"Dear Woman, why do you involve me?" Mission Without Guarantees

In the fourth of his missiology lectures (see more on his third here) Steuernagel reflected on a few passages where we see Mary interacting with her son, Jesus. In John 2:3-5 it says:

“When the wine gave out, the mother of Jesus said to him, “They have no wine.” And Jesus said to her, “Woman, what concern is that to you and to me? My hour has not yet come.” His mother said to the servants, “Do whatever he tells you.””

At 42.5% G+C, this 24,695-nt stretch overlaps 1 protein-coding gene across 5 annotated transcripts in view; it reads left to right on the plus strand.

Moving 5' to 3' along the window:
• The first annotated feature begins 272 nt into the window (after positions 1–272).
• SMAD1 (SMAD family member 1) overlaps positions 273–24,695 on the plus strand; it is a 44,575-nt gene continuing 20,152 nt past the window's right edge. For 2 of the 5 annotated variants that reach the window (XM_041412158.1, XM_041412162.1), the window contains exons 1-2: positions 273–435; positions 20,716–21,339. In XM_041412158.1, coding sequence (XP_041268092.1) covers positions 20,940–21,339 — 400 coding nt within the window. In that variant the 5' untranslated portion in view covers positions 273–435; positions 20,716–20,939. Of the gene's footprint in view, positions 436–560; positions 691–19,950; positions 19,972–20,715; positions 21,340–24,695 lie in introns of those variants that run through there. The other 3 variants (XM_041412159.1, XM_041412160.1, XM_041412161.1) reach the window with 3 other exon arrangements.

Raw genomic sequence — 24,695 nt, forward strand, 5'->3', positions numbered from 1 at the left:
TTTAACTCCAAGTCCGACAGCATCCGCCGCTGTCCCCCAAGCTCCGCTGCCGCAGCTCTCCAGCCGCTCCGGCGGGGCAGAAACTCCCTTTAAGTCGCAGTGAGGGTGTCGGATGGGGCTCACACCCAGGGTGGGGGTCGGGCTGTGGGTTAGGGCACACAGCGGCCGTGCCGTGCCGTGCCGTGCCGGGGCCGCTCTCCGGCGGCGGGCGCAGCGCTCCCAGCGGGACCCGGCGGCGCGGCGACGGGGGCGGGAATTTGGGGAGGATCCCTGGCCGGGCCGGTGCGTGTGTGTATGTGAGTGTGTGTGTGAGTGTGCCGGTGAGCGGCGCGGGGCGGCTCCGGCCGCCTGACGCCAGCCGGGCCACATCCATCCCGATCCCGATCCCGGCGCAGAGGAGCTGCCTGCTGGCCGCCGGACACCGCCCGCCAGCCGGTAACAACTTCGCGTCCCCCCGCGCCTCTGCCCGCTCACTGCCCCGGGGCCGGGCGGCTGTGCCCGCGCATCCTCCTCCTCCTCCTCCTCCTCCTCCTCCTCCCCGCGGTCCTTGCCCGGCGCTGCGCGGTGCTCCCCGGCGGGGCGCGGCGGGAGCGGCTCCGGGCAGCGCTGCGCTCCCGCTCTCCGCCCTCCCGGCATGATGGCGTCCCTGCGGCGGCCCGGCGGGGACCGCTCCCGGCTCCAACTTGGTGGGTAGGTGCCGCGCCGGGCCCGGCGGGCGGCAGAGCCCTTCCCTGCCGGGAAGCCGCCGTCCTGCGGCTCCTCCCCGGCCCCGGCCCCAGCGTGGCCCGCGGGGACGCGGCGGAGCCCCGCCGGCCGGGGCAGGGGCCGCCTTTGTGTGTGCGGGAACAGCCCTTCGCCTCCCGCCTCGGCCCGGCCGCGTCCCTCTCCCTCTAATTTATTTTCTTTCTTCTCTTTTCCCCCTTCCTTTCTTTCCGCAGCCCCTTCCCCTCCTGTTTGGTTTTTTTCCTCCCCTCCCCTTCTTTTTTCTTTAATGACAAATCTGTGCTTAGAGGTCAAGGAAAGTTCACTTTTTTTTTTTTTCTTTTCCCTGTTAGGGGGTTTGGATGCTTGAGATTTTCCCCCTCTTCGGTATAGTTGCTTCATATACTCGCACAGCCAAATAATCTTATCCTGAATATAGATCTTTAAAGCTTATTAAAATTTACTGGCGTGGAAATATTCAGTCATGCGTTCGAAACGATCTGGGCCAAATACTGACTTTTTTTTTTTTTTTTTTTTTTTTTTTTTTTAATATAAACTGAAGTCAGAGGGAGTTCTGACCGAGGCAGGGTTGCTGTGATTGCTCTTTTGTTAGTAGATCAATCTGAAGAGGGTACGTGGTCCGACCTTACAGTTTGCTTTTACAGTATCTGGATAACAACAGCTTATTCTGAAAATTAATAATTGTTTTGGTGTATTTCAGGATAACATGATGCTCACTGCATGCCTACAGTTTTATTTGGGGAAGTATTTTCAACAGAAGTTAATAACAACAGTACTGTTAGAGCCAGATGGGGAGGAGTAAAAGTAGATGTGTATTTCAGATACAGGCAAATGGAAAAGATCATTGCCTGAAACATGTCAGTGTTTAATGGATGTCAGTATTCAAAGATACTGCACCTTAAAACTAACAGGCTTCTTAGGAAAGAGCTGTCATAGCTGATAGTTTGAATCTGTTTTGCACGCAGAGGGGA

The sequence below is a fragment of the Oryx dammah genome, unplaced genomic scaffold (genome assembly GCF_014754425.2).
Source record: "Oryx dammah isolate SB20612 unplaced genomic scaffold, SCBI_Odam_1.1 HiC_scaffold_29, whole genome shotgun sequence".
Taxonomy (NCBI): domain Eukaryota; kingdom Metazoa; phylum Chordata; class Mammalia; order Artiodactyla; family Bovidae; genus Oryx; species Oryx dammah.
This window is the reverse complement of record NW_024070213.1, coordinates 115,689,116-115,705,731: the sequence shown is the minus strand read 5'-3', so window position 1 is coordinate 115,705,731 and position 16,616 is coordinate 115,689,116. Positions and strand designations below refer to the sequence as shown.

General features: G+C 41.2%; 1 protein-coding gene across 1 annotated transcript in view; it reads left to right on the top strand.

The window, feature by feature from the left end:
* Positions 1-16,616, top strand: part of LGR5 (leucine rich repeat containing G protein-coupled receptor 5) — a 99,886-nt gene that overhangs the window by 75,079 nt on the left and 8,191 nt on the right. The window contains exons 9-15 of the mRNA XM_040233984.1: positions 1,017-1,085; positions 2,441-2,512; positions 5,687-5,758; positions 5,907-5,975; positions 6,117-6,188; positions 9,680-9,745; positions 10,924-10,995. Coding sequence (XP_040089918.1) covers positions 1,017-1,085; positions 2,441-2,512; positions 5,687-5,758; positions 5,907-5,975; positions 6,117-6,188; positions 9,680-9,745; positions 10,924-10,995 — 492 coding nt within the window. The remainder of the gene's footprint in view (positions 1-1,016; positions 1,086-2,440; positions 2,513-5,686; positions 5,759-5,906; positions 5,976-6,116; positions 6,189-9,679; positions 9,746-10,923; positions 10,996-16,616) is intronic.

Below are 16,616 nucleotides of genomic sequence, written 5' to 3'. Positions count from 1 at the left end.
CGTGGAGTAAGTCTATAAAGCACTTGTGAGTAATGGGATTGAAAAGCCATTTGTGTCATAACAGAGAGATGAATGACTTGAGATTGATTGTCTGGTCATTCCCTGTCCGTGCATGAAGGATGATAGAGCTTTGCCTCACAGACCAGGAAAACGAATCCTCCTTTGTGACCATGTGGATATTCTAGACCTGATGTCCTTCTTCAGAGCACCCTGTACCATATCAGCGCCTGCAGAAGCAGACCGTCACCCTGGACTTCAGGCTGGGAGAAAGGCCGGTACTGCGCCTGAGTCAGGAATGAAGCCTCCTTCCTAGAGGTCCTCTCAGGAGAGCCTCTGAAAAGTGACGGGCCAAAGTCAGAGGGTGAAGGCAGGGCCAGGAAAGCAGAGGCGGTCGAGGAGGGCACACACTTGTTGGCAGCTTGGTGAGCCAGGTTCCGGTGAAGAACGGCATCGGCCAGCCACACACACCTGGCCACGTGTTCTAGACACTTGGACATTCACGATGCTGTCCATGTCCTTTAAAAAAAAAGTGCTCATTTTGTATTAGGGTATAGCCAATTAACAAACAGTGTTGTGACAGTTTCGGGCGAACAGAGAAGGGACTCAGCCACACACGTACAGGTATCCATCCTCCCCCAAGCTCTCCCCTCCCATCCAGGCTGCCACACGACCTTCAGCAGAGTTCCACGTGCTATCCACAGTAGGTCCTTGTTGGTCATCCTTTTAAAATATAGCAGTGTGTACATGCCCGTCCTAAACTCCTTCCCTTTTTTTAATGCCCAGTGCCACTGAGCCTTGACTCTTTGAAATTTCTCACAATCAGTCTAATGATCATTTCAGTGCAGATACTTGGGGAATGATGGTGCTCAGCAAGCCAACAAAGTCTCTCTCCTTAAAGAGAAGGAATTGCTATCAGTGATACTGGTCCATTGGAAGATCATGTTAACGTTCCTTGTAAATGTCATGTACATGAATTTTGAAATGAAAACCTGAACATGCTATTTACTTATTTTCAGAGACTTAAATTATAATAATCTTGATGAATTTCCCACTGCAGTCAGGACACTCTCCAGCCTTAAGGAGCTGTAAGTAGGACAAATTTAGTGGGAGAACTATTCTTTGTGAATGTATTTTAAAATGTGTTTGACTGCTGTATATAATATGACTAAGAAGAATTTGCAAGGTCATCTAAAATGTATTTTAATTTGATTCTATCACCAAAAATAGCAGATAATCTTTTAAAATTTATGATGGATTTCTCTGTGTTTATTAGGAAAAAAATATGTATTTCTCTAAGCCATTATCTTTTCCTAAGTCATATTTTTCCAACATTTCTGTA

Here Mary is not so much mother but any one of Jesus’ disciples leveraging to make their particular requests heard (cf. Mark 10:35-40). Mary pressured Jesus to respond to this issue of having no wine at the wedding revealing her own hidden expectations about who Jesus was and what he was responsible for. Steuernagel says Mary’s request signifies “the pressure of our relationship to God, where we want to make sure nothing is off the table.” Jesus’ response to our pressuring agenda is more candid, as though to say, “We’ve run out of wine. So what?!” Jesus put distance between himself and his disciples, “Dear Woman, why do you involve me?” Steuernagel suggests that Jesus is saying, “I need to own my time, you don’t [and can’t] own me.” This is to say, in a fashion similar to postmodern theologian Peter Rollins in How (Not) To Speak of God (2006), that theology cannot and does not own God, its language can never fully apprehend the sublime. Rather Mary learns, and we learn through Mary, that God will always posses theology. For Steuernagel, “We do not own the interpretation of God’s work in history…Often we do theology in a way that responds to our agenda and not the timing of God’s work.” We have to approach God with a sense of expectancy, our theology needs to be done in such a way that our agenda, our categories and our issues are held with an open-hand ready to be scrambled, deconstructed, or even completely overturned by the Spirit. Mary learned that regardless of our relation to, or position in, power and regardless of the urgency of our requests there are no guarantees in Christian theology. That the apprehension of God is an (im)possibility is reinforced by Mark 3:31-35: